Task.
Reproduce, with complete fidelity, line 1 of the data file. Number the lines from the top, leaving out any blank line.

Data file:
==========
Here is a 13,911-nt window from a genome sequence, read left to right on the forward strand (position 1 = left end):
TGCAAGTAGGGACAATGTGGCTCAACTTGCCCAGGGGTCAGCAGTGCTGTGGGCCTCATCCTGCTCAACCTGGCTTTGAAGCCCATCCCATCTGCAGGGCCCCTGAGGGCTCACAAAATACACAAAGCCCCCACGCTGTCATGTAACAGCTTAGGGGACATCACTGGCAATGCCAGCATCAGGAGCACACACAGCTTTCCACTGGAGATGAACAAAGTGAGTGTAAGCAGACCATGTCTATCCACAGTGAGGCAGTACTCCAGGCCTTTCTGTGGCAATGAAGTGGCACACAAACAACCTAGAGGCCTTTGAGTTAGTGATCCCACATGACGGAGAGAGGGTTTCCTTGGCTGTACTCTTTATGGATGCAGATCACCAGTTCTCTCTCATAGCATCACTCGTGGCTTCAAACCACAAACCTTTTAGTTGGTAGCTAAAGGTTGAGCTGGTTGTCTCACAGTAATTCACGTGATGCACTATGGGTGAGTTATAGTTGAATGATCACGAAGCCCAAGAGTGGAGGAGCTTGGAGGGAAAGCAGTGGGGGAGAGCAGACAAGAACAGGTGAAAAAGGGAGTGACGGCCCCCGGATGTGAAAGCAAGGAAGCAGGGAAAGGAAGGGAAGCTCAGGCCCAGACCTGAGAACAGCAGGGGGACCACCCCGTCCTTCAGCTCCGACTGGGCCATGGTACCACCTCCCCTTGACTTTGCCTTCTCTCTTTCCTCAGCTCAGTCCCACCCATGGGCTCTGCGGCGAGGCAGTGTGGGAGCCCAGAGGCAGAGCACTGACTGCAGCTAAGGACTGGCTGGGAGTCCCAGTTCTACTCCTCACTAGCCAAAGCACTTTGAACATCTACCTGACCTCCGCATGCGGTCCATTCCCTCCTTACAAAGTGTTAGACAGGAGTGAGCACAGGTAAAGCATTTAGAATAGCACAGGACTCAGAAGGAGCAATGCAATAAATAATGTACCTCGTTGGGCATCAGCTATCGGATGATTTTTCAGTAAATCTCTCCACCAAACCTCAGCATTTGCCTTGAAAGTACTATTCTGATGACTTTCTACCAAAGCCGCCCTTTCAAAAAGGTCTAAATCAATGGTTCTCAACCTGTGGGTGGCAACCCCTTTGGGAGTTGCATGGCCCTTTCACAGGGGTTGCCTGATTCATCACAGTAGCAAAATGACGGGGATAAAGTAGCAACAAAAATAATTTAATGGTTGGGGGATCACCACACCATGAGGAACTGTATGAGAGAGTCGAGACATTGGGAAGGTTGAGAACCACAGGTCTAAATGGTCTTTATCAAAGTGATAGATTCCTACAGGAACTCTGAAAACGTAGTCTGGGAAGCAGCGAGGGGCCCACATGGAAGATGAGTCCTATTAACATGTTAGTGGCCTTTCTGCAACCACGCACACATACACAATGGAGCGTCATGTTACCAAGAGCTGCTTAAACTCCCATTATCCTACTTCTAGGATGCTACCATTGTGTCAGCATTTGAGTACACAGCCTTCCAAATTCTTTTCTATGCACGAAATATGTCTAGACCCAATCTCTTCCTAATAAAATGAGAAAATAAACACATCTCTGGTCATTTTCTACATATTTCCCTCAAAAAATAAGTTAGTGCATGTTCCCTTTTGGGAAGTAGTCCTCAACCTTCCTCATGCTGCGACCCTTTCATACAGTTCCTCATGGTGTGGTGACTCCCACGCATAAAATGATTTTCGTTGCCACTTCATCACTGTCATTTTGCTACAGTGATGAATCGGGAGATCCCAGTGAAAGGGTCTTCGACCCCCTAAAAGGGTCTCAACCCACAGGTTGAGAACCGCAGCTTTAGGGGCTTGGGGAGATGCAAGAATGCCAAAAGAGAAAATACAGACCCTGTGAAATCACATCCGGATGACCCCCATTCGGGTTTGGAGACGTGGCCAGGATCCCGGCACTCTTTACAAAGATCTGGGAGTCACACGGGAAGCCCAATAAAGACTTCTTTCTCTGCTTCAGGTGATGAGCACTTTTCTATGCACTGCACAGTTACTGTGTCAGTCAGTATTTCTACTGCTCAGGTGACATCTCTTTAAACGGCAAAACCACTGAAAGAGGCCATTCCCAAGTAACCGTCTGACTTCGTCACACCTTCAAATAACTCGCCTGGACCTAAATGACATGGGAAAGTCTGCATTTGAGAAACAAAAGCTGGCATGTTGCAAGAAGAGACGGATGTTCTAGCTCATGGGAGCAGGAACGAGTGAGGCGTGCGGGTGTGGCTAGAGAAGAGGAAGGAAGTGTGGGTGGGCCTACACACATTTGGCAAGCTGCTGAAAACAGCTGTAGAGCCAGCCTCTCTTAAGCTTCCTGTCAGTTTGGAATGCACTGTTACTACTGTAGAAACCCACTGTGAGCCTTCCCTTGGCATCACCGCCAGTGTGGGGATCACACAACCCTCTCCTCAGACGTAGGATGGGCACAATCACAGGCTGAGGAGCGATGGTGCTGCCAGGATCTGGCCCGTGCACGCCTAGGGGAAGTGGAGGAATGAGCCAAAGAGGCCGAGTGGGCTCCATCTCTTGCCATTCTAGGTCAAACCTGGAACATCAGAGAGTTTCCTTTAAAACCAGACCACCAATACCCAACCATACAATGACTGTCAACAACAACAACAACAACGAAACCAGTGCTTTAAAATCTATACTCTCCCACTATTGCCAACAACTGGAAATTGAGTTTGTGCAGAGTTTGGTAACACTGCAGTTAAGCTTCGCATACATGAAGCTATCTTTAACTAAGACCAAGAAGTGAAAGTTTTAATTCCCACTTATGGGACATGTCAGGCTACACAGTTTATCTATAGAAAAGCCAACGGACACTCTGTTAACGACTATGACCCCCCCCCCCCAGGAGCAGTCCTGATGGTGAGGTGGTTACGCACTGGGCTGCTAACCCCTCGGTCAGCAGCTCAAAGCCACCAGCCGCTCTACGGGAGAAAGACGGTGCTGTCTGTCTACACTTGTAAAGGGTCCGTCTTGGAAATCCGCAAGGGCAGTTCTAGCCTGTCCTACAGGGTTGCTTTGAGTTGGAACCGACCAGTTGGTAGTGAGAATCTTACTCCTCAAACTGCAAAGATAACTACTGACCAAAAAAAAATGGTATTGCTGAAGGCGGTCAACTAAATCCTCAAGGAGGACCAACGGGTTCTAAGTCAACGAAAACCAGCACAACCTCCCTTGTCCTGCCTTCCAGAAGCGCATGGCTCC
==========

Here is a 13,911-nt window from a genome sequence, read left to right on the forward strand (position 1 = left end):